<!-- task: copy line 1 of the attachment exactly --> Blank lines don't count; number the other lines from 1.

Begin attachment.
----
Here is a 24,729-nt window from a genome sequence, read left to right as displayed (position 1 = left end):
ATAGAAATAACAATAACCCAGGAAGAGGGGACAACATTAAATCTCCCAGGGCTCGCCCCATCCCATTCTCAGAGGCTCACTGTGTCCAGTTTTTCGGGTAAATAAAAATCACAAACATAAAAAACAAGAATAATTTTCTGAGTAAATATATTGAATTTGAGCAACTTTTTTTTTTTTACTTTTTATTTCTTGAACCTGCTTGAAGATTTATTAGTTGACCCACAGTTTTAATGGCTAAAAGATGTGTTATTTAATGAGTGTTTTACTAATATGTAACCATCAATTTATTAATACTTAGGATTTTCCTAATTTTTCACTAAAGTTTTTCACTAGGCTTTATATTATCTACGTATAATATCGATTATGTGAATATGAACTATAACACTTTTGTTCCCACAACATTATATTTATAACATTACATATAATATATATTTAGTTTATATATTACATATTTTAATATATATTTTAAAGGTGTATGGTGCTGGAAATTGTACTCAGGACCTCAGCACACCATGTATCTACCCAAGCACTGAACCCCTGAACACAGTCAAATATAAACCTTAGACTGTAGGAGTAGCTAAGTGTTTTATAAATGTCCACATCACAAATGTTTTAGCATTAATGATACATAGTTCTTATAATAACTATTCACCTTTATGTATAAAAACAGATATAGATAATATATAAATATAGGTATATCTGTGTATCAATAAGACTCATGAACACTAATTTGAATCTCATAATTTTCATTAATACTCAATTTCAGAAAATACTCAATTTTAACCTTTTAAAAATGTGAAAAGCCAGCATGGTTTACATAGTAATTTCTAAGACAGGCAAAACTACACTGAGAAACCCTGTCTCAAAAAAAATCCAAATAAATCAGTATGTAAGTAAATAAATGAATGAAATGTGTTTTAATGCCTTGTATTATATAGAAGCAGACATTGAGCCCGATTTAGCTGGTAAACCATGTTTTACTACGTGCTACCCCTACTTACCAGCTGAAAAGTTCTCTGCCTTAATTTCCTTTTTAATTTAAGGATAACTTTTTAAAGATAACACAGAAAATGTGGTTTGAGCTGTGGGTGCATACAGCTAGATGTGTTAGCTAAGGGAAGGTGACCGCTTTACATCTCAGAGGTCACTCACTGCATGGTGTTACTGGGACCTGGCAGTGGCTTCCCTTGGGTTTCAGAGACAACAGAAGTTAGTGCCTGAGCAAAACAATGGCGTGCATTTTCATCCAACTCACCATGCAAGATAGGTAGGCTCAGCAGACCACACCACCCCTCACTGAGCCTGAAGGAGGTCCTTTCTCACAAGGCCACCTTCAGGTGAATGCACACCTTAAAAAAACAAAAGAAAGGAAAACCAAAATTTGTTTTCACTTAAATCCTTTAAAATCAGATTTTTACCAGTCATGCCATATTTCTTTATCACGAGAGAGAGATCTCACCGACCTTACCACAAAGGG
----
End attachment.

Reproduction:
Here is a 24,729-nt window from a genome sequence, read left to right as displayed (position 1 = left end):